There was a time, in the recent past, that avocados were feared (because of their fat content). In fact, my editor tells me when she first became a Vegan she was a little afraid to eat them and still does so very carefully. But, it’s 2016 and doctors and health advocates know that it’s actually a very healthy addition to a plant based diet.
However, what if you have diabetes? Should you be eating avo? Researchers say yes. Healthy diets are absolutely critical for those with diabetes, all people really, because it’s the food ingested every day that can have a considerable impact on how well blood sugar is controlled- something avocados can help with.
A medium avocado has around 17 grams of carbohydrates, with a 1-ounce serving (or about one-fifth) containing only 3 grams of carbs and less than 1 gram of sugar. With that few carbs, it’s likely that diabetics won’t raise their blood sugar. And when you pair avo with other foods, that might help reduce blood sugar spikes too because the avocados fat and fiber content takes longer to digest and also slows the absorption of other carbohydrates in the process.
But there is even more good news concerning avocados and those with diabetes. People with diabetes are twice as likely to have heart disease and stroke (in fact they are the leading causes of death among that population) so the fact that the fat in avocados is mostly monounsaturated fatty acids (MUFAs)- which have been shown to raise “good” HDL cholesterol- means that as the MUFAs lower levels of “bad” LDL cholesterol and fats called triglycerides, this reduces blood pressure. And that helps keep insulin levels steady.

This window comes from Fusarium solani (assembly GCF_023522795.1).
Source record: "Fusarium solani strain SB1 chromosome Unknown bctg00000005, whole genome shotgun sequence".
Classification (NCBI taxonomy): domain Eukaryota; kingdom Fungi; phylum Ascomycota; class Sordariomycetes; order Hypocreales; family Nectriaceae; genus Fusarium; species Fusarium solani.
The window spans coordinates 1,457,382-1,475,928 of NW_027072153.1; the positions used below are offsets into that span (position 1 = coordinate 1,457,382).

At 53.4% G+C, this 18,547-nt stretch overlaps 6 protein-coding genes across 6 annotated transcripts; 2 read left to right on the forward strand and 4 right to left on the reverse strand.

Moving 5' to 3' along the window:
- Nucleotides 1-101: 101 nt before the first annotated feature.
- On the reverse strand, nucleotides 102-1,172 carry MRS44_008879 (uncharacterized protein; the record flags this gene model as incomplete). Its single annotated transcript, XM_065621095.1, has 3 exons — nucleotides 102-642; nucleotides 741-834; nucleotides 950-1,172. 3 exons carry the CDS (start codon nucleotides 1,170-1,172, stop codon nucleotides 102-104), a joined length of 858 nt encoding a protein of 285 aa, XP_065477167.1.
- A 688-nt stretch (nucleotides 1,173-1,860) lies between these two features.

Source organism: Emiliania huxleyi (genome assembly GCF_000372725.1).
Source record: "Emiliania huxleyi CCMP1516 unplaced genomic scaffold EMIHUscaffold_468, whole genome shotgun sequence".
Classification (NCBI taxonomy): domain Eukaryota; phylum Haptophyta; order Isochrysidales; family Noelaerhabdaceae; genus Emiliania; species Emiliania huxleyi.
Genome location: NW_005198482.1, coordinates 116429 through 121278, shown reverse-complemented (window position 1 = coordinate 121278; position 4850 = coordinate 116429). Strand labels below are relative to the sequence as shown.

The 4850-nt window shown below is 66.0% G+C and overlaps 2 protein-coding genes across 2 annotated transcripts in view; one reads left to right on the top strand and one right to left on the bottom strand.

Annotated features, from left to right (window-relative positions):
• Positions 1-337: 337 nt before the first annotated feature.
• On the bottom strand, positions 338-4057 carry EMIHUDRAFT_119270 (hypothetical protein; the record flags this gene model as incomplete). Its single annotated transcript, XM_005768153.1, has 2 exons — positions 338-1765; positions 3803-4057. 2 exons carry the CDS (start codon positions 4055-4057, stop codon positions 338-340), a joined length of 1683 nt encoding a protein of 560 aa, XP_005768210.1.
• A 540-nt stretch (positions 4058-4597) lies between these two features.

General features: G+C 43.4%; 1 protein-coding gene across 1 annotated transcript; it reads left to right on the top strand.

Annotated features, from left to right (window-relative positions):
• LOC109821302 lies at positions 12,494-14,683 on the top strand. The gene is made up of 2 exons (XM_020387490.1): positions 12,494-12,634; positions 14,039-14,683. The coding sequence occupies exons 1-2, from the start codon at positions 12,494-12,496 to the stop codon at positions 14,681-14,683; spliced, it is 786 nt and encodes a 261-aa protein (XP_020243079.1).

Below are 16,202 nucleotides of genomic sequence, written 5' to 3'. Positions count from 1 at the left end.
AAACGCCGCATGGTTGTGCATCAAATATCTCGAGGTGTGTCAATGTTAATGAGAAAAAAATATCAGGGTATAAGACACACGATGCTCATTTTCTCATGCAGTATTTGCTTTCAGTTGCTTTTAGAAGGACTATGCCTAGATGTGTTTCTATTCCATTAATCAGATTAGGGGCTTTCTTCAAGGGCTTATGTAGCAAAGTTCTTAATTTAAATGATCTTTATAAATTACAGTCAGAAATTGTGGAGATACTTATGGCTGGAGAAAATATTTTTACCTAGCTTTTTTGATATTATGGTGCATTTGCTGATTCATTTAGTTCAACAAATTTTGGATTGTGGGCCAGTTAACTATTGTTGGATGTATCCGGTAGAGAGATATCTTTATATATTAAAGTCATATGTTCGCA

Lastly, avocados are also full of soluble fiber which may also improve cholesterol levels and that fiber, besides being good because it helps with digestive health and keeps the bowels regular, helps you feel full longer. And for those with diabetes, a study in the Journal of the American Board of Family Medicine, “suggests that fiber can lower fasting blood sugar levels and hemoglobin A1C levels in people with diabetes”.
Now that you’re convinced avocados should immediately be added to your diet, how are you going to eat them? They are best eaten when ripe but unless you know what to look for, you might get a dud. Follow these easy instructions from Medical News Today:
- Try to remove the avocado’s stem
- If it doesn’t come off easily, it’s not yet ripe
- If it removes easily and the skin underneath is green, the avocado is ripe
- If it removes easily and the skin underneath is brown, the avocado may be overripe. It may have brown spots inside or a texture that’s too soft
Remember to consult your physician before you make any significant changes to your diet or if you have any questions.
Source: Medical News Today